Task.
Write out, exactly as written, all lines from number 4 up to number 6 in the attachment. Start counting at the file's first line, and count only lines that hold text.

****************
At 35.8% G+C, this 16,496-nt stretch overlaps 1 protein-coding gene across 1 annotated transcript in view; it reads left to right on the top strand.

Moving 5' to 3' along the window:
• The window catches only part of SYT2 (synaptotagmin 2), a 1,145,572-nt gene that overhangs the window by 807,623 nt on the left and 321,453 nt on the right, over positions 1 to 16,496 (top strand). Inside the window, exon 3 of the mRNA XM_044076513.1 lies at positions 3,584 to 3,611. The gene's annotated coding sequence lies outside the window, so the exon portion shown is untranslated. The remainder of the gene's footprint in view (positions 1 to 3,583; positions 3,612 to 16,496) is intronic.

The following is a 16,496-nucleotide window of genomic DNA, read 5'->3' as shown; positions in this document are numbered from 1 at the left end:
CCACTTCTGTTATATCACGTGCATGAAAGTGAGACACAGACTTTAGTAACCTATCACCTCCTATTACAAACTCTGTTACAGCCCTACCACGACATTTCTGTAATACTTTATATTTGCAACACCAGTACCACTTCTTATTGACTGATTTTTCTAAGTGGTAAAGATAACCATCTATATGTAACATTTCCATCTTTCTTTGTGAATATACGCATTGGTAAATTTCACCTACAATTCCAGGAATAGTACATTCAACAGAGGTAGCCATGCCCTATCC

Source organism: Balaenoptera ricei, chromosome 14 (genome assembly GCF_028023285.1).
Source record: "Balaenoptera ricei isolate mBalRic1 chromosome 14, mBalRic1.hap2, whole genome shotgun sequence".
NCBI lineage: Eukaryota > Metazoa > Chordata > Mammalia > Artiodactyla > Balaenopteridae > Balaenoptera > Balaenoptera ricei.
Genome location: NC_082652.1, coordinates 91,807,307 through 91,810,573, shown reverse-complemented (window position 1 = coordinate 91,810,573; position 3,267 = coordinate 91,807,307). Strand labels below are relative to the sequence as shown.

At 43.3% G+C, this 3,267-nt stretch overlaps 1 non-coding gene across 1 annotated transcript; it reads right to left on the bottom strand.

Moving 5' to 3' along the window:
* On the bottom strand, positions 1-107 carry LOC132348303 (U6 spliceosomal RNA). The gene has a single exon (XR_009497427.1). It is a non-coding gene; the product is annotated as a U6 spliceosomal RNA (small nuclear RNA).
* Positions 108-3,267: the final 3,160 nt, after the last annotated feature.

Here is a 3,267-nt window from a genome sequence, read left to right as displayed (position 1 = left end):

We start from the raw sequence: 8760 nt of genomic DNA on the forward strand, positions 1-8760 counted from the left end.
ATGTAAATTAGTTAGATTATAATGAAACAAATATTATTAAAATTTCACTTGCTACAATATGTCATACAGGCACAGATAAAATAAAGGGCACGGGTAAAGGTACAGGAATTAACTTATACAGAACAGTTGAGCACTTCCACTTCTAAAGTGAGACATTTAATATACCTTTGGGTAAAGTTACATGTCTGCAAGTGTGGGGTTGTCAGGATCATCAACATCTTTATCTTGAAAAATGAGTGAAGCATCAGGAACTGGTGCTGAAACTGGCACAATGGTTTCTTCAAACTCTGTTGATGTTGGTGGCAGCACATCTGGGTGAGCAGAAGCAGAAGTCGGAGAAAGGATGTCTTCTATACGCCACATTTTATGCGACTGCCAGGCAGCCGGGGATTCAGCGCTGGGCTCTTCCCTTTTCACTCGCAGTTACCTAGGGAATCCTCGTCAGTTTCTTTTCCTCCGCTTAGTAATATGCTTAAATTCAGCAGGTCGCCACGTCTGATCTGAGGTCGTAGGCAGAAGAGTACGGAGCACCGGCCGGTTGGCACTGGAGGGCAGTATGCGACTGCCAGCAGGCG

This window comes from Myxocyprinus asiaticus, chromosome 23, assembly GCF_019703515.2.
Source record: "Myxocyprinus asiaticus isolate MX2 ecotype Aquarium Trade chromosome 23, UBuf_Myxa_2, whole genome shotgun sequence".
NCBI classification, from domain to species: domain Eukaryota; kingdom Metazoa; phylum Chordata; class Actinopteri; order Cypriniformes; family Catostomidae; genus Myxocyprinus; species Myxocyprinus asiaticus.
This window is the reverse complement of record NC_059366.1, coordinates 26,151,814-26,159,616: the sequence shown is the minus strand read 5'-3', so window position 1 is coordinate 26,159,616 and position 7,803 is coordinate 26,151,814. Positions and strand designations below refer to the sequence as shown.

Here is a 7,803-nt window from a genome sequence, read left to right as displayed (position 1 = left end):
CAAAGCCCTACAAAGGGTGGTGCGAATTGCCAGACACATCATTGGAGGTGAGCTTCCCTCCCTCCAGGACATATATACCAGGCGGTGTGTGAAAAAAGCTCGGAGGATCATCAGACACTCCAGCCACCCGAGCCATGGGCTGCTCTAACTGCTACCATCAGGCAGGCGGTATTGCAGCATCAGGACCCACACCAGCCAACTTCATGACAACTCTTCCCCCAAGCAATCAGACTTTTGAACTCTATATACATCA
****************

The following is a 16,496-nucleotide window of genomic DNA, read 5'->3' as shown; positions in this document are numbered from 1 at the left end:
CCACTTCTGTTATATCACGTGCATGAAAGTGAGACACAGACTTTAGTAACCTATCACCTCCTATTACAAACTCTGTTACAGCCCTACCACGACATTTCTGTAATACTTTATATTTGCAACACCAGTACCACTTCTTATTGACTGATTTTTCTAAGTGGTAAAGATAACCATCTATATGTAACATTTCCATCTTTCTTTGTGAATATACGCATTGGTAAATTTCACCTACAATTCCAGGAATAGTACATTCAACAGAGGTAGCCATGCCCTATCC

Source organism: Balaenoptera ricei, chromosome 14 (genome assembly GCF_028023285.1).